Stock count is displayed on the left-hand side of the screen, as a head icon of each character remaining in their current party. In the event of the player holding more stocks than their current party size, the headshots are supplemented by Smash Bros. icons and the order of play repeats (e.g., a player with five stocks and a party consisting of, in order, Mario, Link, Samus and Donkey Kong would automatically use Mario again on their fifth stock.) This can only occur if the player has fewer characters available to choose from for their party than the number of stocks for the level or if they pick up a Stock Ball during it - players cannot choose one character to be placed in two spots in the order. If a second player enters a game in progress, they use up one of the available stocks and take the next character in the sequence - this means that if player 1 has no spare stocks, the second player cannot join.
When a player reaches a cutscene and is at the point where the player can select what characters to play as in their party, their stock is reset to the default number. After the level is completed, replays do not play these cut scenes, which can significantly reduce the number of stocks a player has to complete the level and thus substantially increases the difficulty of replaying long levels such as The Subspace Bomb Factory II.
In the event of a player losing all their stocks, they are sent to the Continue screen.
Crazy Orders (Super Smash Bros. for Wii U)
Crazy Orders functions similarly to SSB4's All-Star Mode, in that players only have one stock during the mode, and lose without a chance to continue should they get KO'd. However, their damage is automatically reduced by 30% of their total after each match, and in the last fight with Crazy Hand, their damage percentage is converted to hit points and will be added to a base stamina of 150 HP for a Stamina battle.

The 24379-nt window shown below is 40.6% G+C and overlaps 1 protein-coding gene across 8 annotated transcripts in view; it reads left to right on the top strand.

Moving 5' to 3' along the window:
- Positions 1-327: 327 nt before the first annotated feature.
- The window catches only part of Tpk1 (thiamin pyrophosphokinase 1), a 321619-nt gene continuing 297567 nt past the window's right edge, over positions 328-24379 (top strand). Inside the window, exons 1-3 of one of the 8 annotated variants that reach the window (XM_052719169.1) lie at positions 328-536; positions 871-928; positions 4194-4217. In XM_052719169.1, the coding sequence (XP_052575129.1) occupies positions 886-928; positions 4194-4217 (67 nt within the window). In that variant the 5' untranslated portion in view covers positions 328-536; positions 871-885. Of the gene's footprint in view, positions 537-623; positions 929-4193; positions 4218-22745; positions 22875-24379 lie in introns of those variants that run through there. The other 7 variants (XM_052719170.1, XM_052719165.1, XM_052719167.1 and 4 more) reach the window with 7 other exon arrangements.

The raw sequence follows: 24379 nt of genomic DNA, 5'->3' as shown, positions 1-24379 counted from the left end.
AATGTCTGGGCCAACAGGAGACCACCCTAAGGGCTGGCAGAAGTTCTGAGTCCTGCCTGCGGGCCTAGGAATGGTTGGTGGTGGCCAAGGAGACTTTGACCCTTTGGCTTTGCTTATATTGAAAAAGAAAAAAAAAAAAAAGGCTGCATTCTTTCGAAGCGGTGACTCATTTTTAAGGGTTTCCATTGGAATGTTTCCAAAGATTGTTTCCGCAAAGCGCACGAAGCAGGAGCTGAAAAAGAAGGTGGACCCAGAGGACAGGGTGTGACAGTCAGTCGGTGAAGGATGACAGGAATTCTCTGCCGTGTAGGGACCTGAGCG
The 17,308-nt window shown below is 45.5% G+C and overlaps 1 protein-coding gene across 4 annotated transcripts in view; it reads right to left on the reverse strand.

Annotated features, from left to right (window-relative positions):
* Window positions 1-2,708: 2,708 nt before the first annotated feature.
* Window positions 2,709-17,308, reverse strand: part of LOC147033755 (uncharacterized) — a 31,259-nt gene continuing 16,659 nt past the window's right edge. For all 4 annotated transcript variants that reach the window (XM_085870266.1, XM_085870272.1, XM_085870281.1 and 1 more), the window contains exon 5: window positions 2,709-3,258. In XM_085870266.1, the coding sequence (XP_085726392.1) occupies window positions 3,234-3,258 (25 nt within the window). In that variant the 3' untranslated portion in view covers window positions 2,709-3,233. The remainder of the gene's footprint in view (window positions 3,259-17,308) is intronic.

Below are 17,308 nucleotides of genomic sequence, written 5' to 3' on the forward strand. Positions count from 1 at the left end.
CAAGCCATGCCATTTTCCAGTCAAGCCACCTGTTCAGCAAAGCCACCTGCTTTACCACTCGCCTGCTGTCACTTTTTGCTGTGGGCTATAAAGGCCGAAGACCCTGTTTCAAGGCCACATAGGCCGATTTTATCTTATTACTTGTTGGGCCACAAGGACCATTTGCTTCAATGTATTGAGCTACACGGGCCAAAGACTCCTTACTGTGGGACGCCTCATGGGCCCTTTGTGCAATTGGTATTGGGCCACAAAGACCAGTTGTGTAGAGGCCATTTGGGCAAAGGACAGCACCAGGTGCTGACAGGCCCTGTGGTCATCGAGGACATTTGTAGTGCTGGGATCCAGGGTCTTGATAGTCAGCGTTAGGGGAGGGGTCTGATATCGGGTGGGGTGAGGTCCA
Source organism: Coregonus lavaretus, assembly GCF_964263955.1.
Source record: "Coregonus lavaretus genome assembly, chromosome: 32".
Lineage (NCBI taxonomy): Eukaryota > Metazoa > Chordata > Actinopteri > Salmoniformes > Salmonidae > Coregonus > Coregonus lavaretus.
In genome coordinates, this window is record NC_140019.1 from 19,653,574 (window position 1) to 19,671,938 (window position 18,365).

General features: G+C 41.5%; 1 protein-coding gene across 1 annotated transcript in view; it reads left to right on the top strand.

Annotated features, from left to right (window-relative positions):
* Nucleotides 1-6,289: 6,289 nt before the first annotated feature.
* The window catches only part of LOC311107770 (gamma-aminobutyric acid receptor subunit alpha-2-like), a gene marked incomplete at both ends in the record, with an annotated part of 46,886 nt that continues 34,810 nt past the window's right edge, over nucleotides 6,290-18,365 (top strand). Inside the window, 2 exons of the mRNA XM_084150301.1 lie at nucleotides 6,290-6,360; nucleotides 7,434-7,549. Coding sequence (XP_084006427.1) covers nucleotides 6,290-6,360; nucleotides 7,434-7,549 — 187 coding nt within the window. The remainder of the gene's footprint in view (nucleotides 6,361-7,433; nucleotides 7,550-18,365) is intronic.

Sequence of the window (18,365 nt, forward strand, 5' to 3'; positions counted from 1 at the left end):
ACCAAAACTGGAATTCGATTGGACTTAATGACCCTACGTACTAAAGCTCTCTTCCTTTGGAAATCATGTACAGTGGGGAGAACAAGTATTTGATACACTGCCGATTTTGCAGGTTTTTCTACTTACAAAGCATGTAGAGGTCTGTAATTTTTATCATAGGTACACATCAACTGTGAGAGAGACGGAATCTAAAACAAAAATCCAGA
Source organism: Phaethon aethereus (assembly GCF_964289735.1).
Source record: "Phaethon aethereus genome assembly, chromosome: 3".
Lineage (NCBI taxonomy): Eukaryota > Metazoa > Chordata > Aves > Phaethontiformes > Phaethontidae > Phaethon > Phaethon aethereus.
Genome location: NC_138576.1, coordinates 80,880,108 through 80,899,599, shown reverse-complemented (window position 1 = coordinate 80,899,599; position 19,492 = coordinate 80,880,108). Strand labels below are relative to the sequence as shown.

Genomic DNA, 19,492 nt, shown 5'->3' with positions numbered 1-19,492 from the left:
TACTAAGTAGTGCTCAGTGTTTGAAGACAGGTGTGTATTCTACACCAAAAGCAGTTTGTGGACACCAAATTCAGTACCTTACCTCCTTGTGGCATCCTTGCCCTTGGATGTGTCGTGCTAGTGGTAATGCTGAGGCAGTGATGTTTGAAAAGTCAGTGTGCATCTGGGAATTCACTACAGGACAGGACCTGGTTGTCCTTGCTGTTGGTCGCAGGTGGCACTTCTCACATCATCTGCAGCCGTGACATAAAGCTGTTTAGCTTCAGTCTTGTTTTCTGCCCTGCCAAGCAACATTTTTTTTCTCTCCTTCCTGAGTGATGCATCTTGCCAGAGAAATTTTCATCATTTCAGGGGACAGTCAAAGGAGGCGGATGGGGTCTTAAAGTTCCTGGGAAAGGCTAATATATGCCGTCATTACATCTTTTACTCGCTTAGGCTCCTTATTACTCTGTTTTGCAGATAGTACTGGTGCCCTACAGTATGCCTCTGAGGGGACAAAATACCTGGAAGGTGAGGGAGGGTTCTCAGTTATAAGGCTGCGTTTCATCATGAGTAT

In World of Light and Spirit Board, players have only one stock per battle. If they lose this stock in World of Light, they are sent to the Continue screen; if they lose in Spirit Board, they are sent back to the Target List.
The only exception to this rule is the final level of World of Light, where players are given three stocks. Much like The Subspace Emissary, each stock represents a character of the player's choosing; if one character is KO'd, then the next character will spawn in. The final level has three sections; between each section, if the player has two or fewer stocks, then they will regain a stock for the least recent character to be KO'd.
The amount of stock given to the player varies from event to event; they are displayed in the same way as Classic Mode.
The Stadium encompasses the following modes, which vary in the amount of stock given.
This mode grants the player only one stock.
All versions of Multi-Man/Mob Smash in Melee, Brawl, Smash 4, and Ultimate have the player use only one stock.
Like in All-Star Mode, the player gets only one stock and it has to last the entire game. Damage still carries over between matches and gives the player Heart Containers to use in the Rest Area (three in solo; six in co-op mode), but the player cannot continue if they get KO'd.
This mode grants the player one stock for each round; if the bomb is not launched by the time its fuse runs out, the bomb deals a one-hit KO to any characters in its blast radius, though the player technically is never actually KO'd — only the "Deadly Blow" effect shows up.
Training mode does not use stocks, as the mode operates via a never-ending Time match.
In versus modes